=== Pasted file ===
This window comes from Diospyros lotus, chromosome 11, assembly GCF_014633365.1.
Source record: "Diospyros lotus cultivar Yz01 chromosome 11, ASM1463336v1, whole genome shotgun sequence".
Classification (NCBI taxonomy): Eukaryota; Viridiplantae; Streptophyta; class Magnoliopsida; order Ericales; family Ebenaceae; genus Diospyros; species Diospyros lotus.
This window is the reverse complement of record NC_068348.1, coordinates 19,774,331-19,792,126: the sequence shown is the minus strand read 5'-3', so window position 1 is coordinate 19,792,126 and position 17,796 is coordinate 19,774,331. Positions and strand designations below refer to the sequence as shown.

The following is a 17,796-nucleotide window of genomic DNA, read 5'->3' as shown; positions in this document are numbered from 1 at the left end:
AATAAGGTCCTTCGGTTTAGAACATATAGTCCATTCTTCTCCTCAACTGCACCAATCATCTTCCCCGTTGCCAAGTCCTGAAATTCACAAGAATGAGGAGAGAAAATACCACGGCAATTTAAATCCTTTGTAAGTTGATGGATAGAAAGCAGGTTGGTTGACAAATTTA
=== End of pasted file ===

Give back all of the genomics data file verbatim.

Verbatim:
This window comes from Diospyros lotus, chromosome 11, assembly GCF_014633365.1.
Source record: "Diospyros lotus cultivar Yz01 chromosome 11, ASM1463336v1, whole genome shotgun sequence".
Classification (NCBI taxonomy): Eukaryota; Viridiplantae; Streptophyta; class Magnoliopsida; order Ericales; family Ebenaceae; genus Diospyros; species Diospyros lotus.
This window is the reverse complement of record NC_068348.1, coordinates 19,774,331-19,792,126: the sequence shown is the minus strand read 5'-3', so window position 1 is coordinate 19,792,126 and position 17,796 is coordinate 19,774,331. Positions and strand designations below refer to the sequence as shown.

The following is a 17,796-nucleotide window of genomic DNA, read 5'->3' as shown; positions in this document are numbered from 1 at the left end:
AATAAGGTCCTTCGGTTTAGAACATATAGTCCATTCTTCTCCTCAACTGCACCAATCATCTTCCCCGTTGCCAAGTCCTGAAATTCACAAGAATGAGGAGAGAAAATACCACGGCAATTTAAATCCTTTGTAAGTTGATGGATAGAAAGCAGGTTGGTTGACAAATTTA